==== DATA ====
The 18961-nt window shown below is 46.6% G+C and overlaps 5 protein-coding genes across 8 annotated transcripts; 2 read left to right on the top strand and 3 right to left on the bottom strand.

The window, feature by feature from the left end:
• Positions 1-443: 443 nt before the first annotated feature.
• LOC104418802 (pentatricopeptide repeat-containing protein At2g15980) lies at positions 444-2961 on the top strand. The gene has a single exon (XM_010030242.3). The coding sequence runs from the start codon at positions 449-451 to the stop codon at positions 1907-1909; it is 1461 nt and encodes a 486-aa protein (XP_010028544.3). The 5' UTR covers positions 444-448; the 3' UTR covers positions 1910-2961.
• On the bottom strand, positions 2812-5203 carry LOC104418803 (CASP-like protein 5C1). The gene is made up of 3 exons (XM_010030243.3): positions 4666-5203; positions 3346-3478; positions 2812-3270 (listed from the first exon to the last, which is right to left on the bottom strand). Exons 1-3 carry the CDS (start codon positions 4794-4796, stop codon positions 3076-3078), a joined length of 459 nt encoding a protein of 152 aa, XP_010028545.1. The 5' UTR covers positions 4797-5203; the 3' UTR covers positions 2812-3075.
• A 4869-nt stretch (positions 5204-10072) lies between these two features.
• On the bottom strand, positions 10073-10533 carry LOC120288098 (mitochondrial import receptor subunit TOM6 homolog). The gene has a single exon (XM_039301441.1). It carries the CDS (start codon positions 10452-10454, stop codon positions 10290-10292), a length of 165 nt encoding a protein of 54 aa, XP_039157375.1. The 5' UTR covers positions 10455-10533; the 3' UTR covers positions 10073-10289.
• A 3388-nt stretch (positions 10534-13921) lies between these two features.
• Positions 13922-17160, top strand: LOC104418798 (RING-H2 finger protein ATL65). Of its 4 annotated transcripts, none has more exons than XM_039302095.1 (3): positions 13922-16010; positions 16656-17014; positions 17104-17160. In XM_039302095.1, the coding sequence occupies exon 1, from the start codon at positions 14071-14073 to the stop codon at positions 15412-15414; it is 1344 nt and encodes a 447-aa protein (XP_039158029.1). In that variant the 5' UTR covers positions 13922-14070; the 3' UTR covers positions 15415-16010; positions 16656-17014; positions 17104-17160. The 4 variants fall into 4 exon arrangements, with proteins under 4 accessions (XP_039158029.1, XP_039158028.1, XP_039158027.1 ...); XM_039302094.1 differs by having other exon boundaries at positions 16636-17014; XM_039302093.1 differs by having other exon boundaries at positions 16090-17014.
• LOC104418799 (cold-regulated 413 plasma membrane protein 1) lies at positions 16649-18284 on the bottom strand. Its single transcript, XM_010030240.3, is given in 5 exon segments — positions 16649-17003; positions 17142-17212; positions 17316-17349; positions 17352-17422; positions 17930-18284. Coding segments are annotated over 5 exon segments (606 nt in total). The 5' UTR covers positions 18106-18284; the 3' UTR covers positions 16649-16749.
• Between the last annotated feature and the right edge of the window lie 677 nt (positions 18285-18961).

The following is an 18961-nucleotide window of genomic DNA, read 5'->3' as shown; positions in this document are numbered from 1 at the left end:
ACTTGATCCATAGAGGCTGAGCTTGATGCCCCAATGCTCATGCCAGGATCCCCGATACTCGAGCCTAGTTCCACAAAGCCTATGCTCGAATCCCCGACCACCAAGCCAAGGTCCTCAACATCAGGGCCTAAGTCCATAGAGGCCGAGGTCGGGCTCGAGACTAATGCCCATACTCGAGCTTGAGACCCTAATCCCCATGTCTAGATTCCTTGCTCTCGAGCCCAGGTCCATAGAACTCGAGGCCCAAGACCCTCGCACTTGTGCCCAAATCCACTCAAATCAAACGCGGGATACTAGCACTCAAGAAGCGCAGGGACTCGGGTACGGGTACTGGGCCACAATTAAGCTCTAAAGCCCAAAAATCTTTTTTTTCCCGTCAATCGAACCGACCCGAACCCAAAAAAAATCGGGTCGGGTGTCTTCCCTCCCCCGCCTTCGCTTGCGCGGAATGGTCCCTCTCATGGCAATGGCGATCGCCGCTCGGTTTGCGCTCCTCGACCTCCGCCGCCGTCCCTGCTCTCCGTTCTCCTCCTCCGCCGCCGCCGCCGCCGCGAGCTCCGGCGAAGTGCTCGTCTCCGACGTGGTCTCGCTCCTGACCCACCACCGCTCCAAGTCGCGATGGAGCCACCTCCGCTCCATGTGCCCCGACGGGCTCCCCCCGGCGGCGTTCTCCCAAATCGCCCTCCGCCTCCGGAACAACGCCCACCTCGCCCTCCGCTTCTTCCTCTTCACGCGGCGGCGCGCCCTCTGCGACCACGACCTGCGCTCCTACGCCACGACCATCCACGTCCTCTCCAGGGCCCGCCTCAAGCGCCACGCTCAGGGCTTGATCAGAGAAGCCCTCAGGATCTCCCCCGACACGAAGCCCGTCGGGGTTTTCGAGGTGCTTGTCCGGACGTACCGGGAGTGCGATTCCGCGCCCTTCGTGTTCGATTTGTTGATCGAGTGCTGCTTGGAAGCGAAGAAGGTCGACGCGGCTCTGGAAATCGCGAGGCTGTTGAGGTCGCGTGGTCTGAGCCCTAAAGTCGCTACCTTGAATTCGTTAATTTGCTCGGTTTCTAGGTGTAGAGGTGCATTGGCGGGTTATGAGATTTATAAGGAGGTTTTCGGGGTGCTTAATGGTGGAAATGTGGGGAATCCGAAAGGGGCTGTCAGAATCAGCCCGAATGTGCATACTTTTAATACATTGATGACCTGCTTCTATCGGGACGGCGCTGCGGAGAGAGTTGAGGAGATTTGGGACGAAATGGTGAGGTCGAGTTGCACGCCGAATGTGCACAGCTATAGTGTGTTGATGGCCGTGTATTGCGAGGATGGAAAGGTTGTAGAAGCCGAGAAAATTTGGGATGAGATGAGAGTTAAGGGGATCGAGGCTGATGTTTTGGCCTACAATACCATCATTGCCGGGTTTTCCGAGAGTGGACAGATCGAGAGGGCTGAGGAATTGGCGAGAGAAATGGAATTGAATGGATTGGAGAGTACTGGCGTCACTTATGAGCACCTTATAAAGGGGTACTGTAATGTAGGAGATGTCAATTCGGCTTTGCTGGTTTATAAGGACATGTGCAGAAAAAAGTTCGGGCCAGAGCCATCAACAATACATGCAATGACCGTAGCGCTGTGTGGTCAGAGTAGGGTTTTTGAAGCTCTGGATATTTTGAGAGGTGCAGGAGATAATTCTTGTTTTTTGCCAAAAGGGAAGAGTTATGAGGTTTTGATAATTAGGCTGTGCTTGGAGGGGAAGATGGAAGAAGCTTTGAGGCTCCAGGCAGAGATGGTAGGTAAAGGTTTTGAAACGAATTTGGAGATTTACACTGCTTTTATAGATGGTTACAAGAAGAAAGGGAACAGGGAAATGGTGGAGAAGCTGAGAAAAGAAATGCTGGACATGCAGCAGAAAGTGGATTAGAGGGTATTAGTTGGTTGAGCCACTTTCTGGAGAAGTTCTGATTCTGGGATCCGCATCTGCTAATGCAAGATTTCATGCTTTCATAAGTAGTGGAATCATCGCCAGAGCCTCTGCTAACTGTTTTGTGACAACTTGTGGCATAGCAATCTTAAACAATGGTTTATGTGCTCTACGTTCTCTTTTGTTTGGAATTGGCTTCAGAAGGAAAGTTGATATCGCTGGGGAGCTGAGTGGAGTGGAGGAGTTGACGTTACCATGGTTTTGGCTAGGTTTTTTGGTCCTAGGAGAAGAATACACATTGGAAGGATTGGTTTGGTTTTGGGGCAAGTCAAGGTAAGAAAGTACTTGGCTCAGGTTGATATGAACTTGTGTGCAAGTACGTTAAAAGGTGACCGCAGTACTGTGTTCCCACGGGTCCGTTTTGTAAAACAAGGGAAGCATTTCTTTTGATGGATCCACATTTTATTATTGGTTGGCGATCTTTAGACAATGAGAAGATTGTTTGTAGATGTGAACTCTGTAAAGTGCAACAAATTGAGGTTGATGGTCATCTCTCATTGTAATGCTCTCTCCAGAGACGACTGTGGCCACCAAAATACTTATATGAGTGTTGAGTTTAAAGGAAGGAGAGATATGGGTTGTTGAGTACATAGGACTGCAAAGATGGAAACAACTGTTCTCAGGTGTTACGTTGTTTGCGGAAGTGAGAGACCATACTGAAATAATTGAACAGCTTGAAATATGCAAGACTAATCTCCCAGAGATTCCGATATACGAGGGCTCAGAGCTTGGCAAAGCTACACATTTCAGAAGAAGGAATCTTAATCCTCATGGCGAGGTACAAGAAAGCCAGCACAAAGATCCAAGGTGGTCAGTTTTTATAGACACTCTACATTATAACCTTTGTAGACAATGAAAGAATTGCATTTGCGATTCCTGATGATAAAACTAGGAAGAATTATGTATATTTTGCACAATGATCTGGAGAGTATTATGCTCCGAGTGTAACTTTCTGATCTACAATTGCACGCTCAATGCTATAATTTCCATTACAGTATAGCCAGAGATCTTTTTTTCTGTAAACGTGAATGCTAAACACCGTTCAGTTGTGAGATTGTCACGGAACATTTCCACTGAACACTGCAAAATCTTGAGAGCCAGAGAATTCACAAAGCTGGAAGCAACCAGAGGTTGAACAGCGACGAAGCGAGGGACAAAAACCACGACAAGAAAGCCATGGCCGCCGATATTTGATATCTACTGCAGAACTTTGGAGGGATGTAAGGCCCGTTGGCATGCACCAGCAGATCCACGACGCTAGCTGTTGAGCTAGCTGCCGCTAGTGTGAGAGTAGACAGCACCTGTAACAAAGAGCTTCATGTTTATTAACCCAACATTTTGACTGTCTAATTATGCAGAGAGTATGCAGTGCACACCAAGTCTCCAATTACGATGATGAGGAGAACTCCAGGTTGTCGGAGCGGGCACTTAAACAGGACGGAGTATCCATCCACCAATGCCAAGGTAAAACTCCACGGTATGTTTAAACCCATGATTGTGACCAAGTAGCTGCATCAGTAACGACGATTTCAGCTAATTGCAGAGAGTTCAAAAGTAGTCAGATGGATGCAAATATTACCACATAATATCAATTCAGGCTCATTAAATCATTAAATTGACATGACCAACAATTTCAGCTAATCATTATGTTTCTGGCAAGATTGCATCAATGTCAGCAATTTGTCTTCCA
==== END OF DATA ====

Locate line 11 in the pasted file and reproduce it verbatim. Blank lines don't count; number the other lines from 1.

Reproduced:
• Between the last annotated feature and the right edge of the window lie 677 nt (positions 18285-18961).